Mortgage rates are up and some markets have cooled down, but the reality is that the decision is very personal.
The right time to buy a house can be relative. My wife and I decided it was time to get back into owning our principle residence because the rental market had become too expensive to make sense.
We had sold our West Palm Beach, Fla., home during the pandemic because we needed more space with both of us working at home. At the time, we used the profits to buy a resort property in the Orlando area near Disney World and we rented a large four-bedroom townhome.
The space was about double what we had in the condo we had sold, but we traded a building that was close to downtown for one where going anywhere except Target requires getting in the car. It was a sacrifice, but we needed to stay on our son’s school bus route as he was a junior going to an out-of-town school on a special program and moving outside that route would have meant us having to drive him.
In year one of our rental, we paid $2,495 per month and that went up to $2,700 in year two. We had planned, once he graduated, to rent a slightly smaller place in Delray Beach, Fla., right in the heart of the city’s vibrant downtown for a year to decide if we might want to buy something in that area.
Rising rental prices made that impossible. We would have had to pay between $3,200 and $3,500 per month to get even close to what we wanted making renting more expensive than spending $400,000 to buy a new home.
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Buying a Home May Take Sacrifices
In our case, since we planned to buy eventually, rising mortgage rates and a very tough market for buyers were not our deciding factor. Ultimately, we went with the logic that spending over $3,000 per month to rent a home, made little sense when we (thought) we could find something we would be happy in for $350,000 or less.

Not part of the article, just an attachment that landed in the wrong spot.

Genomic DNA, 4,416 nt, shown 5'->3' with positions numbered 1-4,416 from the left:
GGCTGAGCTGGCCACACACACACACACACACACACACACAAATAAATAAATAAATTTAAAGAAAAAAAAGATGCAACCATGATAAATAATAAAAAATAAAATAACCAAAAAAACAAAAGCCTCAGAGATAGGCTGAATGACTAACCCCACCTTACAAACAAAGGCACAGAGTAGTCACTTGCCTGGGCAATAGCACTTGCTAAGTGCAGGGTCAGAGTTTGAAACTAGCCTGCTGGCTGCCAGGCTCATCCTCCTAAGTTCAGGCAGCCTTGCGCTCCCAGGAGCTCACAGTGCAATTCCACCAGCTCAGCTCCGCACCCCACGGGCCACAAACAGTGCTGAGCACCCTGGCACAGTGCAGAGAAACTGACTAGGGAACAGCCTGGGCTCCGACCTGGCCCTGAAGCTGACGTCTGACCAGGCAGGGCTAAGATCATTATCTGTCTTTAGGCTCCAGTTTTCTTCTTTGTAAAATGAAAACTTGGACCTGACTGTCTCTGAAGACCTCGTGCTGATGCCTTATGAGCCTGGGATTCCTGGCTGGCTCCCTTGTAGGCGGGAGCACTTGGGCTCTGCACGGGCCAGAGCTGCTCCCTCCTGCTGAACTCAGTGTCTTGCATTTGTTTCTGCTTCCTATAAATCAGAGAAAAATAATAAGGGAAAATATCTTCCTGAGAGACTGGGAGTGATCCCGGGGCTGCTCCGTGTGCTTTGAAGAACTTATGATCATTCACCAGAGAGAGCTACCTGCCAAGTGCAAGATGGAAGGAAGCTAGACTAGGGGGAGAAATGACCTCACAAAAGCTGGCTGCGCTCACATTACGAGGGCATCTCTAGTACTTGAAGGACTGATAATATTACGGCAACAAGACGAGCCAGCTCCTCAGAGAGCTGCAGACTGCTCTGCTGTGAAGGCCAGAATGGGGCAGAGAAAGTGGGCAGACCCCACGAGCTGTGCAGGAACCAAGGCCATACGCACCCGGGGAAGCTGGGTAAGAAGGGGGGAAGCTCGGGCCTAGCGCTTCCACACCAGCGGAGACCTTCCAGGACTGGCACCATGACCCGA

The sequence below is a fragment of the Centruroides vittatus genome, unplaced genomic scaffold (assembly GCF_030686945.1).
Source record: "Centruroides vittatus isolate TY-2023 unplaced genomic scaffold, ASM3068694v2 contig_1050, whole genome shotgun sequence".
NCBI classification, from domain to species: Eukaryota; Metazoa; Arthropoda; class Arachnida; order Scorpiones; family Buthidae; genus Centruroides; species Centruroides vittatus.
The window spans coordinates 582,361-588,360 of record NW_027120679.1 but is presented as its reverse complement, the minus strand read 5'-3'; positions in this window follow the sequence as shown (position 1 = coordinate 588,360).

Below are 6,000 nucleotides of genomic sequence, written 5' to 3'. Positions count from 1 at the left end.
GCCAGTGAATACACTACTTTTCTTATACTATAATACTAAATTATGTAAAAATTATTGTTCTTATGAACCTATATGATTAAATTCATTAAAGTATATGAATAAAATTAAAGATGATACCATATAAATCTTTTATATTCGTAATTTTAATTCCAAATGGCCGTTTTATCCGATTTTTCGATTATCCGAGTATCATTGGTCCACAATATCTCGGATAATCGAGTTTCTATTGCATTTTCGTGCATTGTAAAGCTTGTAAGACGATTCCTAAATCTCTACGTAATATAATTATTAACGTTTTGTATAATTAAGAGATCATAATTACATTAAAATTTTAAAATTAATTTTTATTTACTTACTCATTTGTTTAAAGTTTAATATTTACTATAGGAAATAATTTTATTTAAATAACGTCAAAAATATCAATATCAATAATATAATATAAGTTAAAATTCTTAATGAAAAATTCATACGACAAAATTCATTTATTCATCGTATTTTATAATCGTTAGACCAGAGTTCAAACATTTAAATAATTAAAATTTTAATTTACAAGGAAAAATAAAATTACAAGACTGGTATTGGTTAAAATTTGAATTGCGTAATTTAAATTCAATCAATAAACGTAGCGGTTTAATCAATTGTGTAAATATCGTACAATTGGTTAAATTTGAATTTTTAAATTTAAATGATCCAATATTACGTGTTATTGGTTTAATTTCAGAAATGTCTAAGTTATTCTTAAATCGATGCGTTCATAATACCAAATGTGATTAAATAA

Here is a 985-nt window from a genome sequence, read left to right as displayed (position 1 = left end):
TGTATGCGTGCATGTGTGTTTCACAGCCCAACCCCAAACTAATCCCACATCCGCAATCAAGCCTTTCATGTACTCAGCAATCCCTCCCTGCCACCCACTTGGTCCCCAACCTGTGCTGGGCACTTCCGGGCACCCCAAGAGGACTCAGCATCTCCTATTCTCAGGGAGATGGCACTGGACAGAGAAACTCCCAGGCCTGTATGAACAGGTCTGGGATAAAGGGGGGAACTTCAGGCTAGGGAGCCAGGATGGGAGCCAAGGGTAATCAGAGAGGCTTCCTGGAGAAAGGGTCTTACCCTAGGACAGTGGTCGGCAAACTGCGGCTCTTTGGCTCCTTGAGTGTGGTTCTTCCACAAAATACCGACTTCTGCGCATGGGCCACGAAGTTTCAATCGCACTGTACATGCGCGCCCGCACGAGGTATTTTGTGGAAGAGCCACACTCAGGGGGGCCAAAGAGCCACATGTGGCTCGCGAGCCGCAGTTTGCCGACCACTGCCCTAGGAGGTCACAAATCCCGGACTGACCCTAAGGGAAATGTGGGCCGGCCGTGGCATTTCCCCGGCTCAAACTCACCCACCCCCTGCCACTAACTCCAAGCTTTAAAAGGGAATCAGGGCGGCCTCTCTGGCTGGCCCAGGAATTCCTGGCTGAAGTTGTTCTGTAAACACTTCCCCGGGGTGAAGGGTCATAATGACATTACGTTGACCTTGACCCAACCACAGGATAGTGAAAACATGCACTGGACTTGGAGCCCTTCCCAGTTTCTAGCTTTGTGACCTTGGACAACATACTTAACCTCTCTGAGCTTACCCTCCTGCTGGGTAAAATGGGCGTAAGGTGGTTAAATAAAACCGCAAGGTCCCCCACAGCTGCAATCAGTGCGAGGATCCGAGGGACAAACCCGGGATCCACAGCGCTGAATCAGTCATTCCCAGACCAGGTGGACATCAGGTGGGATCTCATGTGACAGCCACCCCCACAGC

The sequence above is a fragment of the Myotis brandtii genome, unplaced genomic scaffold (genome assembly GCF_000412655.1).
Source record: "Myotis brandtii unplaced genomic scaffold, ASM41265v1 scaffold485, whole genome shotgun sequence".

That turned out to be not true if we wanted to stay in South Florida. Prices have gone up significantly in West Palm Beach and we thought we would be able to find what we wanted in some nearby cities and towns that generally have lower prices.
Technically there were properties we could afford, but most had major flaws. Some were the nicest condo in a crummy development while others needed more work than we could afford to do at the price we would likely pay for the home.
Ultimately, we decided that since we wanted a house in a nice community with a pool, a gym, and walking trails, we decided to open up our search. We eventually found a single-family home about 40 minutes north of where we would have chosen to live that we were able to buy for well within our budget (even when you factor in the need for a total renovation).
Buying a Home Is Personal
Mortgage rates may keep rising or they may go back down. Some areas may see prices crash while others may see them keep inching higher. Markets can vary — there’s no one singular U.S. housing market — and where you pick to live matters.
The reality is that buying a house has little to do with the market or mortgage rates. It’s about your needs right now and doing a risk/reward assessment. We believed that renting for a year in an area we probably could not afford to buy in made little sense.
In addition, while mortgage rates were not a factor (we got in at 3.75% just before they started to climb toward 5%), the market was. We looked at all the people flocking to Florida and how that has forced people who already live here to move to new towns. Our new town, seemed like a market that may cool off, but it was unlikely that waiting a year would bring us a better price (that has so far proven true as homes similar to ours are selling for $40,000-$50,000 more than we paid just four months ago).
Should I buy a home is a question you should answer based on your needs and not economic forecasts. Do your homework, but remember that if you’re going to live there for an extended period of time, the math right now may not matter all that much.
Buying a home is an investment, but it’s also where you will live. Use your head (and get help from a Realtor) but also use your heart. Don’t let your heart trick you into spending too much (that’s where the head comes in) but make a decision that fits your reality not what experts say about the housing market.